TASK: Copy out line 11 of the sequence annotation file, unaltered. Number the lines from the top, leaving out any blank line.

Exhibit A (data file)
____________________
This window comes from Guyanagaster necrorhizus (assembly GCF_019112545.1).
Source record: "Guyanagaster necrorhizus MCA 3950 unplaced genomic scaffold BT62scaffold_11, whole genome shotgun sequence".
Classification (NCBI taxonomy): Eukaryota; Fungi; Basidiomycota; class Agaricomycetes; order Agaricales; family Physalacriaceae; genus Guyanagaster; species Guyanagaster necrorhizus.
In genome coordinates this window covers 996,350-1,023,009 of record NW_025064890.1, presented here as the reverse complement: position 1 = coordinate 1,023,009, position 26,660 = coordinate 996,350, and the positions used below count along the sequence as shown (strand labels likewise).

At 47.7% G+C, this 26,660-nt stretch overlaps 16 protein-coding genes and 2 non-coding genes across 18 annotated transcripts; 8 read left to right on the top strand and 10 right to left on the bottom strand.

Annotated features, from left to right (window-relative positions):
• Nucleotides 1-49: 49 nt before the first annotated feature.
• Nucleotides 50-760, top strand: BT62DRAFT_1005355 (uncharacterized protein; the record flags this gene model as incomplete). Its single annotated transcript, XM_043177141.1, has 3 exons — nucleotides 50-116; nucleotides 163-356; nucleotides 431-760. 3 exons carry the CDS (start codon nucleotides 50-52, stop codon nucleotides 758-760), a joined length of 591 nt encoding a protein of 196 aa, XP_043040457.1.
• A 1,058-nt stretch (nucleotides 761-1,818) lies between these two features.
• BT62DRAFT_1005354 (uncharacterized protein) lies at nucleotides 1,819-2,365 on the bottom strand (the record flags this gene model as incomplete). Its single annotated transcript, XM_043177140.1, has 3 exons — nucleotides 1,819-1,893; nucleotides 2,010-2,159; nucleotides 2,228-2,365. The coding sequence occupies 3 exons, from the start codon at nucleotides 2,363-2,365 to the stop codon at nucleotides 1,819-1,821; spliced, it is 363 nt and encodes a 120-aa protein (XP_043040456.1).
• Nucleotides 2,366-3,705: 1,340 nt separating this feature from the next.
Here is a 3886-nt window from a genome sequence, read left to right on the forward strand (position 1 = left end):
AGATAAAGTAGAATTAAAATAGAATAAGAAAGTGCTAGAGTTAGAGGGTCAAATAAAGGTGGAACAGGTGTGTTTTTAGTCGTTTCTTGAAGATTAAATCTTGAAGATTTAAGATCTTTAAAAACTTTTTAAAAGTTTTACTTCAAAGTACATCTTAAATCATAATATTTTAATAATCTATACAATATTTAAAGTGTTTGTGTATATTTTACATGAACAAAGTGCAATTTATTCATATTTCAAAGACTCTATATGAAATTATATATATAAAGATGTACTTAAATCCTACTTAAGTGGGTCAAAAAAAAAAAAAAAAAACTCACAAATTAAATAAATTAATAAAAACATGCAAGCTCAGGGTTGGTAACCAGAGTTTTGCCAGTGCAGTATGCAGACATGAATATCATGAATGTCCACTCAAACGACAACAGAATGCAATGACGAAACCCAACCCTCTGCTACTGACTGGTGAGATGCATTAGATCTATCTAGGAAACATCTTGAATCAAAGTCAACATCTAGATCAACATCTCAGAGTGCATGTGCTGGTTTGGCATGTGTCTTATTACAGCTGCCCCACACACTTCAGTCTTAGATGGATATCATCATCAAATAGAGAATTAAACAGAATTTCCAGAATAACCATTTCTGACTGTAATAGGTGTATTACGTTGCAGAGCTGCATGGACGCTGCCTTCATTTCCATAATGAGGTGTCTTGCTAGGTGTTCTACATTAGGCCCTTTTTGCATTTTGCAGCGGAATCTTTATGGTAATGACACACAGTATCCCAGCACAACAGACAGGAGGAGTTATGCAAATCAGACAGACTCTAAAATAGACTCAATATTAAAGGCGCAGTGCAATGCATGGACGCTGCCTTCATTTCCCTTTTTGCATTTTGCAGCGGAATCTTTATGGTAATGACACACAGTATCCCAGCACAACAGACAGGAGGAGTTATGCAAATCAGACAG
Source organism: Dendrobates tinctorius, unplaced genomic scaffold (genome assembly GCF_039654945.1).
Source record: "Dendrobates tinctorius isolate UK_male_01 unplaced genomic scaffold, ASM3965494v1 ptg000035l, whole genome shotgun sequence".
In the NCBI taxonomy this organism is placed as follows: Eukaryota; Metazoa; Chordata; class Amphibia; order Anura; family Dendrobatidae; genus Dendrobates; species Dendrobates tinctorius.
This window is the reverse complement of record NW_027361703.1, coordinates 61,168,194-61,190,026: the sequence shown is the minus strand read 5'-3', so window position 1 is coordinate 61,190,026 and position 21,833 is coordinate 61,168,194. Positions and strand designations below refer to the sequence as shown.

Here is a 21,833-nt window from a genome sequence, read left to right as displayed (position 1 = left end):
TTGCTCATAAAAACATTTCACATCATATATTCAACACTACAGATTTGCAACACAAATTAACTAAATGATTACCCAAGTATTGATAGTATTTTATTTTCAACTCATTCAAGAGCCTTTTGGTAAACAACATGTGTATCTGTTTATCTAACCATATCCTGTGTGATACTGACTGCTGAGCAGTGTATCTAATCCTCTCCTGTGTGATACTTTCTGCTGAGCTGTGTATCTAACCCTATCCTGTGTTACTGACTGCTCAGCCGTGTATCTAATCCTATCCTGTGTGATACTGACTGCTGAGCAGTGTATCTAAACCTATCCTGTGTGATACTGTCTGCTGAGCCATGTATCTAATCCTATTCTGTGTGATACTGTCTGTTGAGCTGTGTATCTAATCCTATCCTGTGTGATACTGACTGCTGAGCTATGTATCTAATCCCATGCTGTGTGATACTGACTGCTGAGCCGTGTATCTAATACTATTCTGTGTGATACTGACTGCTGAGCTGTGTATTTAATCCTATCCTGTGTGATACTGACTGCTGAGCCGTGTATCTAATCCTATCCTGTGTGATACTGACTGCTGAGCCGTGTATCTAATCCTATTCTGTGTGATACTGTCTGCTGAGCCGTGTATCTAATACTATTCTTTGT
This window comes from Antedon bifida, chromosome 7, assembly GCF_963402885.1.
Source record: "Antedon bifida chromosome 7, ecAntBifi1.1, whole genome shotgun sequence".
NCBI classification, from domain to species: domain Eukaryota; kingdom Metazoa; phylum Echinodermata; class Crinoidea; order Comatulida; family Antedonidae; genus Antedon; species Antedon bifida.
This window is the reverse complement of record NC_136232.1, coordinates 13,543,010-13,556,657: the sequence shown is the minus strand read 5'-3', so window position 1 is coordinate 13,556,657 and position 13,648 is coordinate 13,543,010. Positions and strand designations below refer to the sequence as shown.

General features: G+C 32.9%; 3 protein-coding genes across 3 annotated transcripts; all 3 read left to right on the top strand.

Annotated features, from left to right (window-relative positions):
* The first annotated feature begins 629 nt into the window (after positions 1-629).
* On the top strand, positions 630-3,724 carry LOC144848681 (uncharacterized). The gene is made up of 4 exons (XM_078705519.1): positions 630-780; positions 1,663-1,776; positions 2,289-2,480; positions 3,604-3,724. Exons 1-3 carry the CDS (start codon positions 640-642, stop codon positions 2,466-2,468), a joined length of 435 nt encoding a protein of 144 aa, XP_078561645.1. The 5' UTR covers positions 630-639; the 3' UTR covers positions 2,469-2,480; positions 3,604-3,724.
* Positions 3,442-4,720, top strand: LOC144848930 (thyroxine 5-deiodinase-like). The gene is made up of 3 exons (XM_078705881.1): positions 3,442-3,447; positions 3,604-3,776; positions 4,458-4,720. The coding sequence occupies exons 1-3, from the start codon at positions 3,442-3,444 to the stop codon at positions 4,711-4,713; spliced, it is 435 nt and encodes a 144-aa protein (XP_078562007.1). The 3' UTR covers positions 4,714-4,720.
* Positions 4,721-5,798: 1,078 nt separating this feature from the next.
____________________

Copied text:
• Nucleotides 2,366-3,705: 1,340 nt separating this feature from the next.